When viewed strictly in terms of its immediate impact on investors, last month’s events in New York merely served to accelerate a declining trend of stock prices that was firmly in place. Already by September 10, the popular averages were down from 9% to 30% year-to-date, following more weakness that had set in by early August after a couple of rally attempts in July. In the week following the closure of the stock exchanges for the longest period since 1933, prices dropped nearly 15% to their lowest levels in four years, despite frantic efforts by Wall Street and government officials to prop them up. Trends in the fixed income market also accelerated. Short term interest rates continued to collapse to record lows of just over 2%. Corporate debt issuance, which had, by July, already reached a record for any year in history, continued strong, with at least one prominent company borrowing funds on September 17, the day stocks resumed trading, and using the proceeds to buy in its own shares.
Interest rate cuts and increased government spending have led some to expect a rapid recovery in both the markets and economy in the coming months, such as occurred after the last recession in the early 1990s, or following the Asian financial crisis a few years ago. We hope such forecasts turn out to be correct, but in all honesty we find it difficult to be so enthusiastic. The catastrophe’s longer-term effects, while impossible to precisely foretell with any confidence, are potentially quite negative, indeed. The current international tensions appear likely to drive up costs economy-wide, and lower profitability across a broad range of businesses. Fiscal measures to counter an already slowing economy, as well as possibly prolonged military operations to deal with a difficult problem, are also likely to have profound effects that may eventually show up in higher inflation rates, reduced capital investment and more subdued rates of growth in this country and abroad. While we do not make specific predictions, the developments just enumerated reinforce our general view, expressed some time ago, that the average returns on equity investments are unlikely to rebound anytime soon to anywhere near the excessive levels that the public had enjoyed and come to expect just two years ago. Nonetheless, markets began to recover at quarter’s end and fears of further terrorist activity began to recede. We question whether the very real risks of further disruptions are being underestimated.
From our perspective, the current situation presents special difficulties for investors. Speculative stocks have collapsed and carried the market averages down with them, but such businesses seldom hold appeal for us in any case. Other issues are down significantly, but as their prices were exceedingly high to begin with, they remain uninteresting as investments. Bond prices, on the other hand, have risen smartly in the declining rate environment, producing returns of 8-10% for holders so far in 2001, but leaving little to excite newcomers. Unlike in years past when short-term rates averaged around 5%, investors are not getting “paid to wait” while seeking opportunities. Preserving capital has to be a paramount consideration under these circumstances, precluding both “reaching for yield” in an expensive bond market and most certainly aggressively betting on any hope of a rapid recovery in stocks. Meager returns may have to be tolerated for a while.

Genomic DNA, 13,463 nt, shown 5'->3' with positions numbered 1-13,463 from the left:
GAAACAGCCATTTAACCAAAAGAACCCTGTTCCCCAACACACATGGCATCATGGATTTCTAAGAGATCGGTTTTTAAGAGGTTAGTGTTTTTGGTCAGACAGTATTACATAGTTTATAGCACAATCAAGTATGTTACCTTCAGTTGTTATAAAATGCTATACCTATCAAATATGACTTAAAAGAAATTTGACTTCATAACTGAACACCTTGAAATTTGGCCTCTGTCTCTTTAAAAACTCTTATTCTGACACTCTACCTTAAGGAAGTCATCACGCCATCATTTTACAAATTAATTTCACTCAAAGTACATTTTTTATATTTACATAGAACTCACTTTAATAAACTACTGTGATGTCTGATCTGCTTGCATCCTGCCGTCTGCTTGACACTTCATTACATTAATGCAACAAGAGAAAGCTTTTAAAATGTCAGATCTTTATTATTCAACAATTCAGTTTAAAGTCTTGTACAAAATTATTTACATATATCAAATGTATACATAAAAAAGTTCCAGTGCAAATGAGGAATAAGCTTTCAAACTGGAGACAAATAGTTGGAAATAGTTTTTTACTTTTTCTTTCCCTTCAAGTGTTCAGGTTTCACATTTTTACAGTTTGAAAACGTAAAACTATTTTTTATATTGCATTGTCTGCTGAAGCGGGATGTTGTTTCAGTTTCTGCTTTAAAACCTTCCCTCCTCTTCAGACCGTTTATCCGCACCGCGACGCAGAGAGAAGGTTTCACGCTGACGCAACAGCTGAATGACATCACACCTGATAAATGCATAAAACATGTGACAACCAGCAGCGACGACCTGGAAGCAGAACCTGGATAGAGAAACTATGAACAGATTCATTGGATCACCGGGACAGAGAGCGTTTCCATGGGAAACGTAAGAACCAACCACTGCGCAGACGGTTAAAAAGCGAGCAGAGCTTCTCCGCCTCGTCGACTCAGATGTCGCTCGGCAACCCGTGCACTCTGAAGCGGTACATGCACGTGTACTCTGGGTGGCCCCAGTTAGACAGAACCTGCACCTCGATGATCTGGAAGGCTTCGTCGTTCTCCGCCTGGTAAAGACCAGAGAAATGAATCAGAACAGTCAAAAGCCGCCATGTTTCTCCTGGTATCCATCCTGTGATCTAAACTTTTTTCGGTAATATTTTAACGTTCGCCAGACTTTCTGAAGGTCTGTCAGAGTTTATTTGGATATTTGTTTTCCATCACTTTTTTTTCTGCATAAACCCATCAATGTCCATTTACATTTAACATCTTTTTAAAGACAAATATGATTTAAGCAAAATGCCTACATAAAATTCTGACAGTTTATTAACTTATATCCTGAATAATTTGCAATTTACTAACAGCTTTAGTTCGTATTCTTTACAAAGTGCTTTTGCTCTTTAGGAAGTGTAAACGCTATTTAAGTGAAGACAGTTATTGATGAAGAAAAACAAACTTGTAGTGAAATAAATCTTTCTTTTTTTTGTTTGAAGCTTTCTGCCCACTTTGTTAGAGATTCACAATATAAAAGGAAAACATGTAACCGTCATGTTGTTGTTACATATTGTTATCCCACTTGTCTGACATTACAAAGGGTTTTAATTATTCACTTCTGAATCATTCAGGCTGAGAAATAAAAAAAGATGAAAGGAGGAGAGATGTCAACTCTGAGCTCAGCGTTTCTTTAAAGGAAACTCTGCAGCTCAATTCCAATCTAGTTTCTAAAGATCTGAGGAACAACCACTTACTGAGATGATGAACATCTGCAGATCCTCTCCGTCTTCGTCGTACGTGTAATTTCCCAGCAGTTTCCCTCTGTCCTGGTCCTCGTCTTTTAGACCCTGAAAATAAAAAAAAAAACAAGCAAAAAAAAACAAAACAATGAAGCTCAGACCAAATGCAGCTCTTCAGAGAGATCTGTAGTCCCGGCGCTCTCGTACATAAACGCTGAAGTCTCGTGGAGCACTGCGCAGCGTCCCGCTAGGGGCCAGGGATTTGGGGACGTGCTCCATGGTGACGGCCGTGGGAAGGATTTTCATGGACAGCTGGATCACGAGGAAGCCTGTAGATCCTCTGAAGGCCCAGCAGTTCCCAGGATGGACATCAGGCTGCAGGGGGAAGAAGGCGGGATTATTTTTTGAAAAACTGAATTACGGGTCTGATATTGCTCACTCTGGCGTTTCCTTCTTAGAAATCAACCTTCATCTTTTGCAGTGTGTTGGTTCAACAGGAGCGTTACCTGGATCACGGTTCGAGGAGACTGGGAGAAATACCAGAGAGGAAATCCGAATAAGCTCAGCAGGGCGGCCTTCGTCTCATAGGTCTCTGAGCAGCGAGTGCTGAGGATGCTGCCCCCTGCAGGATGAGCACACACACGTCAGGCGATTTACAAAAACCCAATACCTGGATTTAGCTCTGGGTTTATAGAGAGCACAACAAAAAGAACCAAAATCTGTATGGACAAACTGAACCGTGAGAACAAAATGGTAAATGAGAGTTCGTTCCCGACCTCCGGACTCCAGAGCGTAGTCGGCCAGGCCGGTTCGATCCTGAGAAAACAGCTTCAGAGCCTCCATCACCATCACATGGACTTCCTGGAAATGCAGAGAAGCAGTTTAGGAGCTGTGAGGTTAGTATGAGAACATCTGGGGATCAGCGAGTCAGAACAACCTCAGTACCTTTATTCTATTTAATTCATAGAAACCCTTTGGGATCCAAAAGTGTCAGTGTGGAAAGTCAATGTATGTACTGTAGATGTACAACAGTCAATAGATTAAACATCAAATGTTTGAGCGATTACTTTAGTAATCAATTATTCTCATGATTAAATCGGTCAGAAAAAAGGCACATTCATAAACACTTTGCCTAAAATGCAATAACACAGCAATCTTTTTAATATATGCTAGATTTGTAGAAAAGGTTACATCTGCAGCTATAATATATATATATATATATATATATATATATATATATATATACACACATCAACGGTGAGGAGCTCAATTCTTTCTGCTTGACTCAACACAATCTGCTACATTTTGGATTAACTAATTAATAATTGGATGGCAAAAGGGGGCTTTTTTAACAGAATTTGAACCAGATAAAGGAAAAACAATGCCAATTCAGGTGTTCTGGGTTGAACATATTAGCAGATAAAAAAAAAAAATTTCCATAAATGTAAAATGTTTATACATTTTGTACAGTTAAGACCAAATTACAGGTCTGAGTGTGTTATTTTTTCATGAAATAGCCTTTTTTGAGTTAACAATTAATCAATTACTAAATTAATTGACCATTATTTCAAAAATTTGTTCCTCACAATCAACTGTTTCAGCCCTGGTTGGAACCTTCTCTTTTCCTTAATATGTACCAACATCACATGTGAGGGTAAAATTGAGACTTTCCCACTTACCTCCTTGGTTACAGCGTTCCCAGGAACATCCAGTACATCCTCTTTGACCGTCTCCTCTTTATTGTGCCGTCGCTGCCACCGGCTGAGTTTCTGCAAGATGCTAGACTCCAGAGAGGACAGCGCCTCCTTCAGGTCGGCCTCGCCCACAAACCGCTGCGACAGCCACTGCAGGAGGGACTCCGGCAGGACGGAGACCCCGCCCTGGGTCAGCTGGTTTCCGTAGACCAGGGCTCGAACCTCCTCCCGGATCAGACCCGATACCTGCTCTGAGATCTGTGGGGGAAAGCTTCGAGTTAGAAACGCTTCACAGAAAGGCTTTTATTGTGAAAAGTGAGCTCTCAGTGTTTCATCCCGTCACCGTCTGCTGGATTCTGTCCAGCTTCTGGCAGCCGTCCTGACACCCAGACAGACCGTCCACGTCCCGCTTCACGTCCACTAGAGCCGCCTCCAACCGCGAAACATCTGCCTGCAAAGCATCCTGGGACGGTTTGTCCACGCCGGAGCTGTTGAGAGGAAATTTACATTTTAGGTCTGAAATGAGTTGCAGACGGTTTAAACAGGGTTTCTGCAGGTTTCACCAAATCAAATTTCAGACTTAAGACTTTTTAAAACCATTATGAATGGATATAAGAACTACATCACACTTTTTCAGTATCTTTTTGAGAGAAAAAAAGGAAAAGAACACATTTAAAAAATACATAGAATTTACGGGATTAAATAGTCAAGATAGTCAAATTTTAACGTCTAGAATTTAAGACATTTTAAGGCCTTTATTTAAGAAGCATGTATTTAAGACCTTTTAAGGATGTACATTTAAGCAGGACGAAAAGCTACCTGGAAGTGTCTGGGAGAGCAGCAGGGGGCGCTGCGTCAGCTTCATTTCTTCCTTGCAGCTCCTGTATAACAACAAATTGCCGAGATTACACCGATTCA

“If I could, I would be buying stocks today.” Thus spoke a U.S. Cabinet member who, while barred from purchasing shares himself, clearly felt no qualms about encouraging a mass television audience to do so. This was only the worst example of many in an appalling display of stock market boosterism by stock exchange and government officials on the morning of September 17, as the markets prepared to reopen after last month’s extended closure. For those with no personal capital at risk, such as the government official quoted above, it was an easy call. For those of us sensitive to the fiduciary duties we have regarding the management of client funds, it was an irresponsible act by people in positions of authority, with no heed given to the possible consequences for those with less advantaged financial positions than former CEOs of major corporations. With parts of New York in ruins, financial markets world-wide in turmoil and threats of uncertain magnitude still a possibility, why these individuals felt that the average investor was equipped to weigh such risks is beyond us—even professionals have a mixed record of performing such evaluations. The result of this propaganda barrage was predictable: “I would like to buy something. I don’t know what, but I would like to buy something,” said one woman interviewed on the streets of New York City that morning. No matter what the circumstances, when it comes to financial matters, patriotism is no excuse for foregoing reason and careful study, and attentiveness to individual circumstances.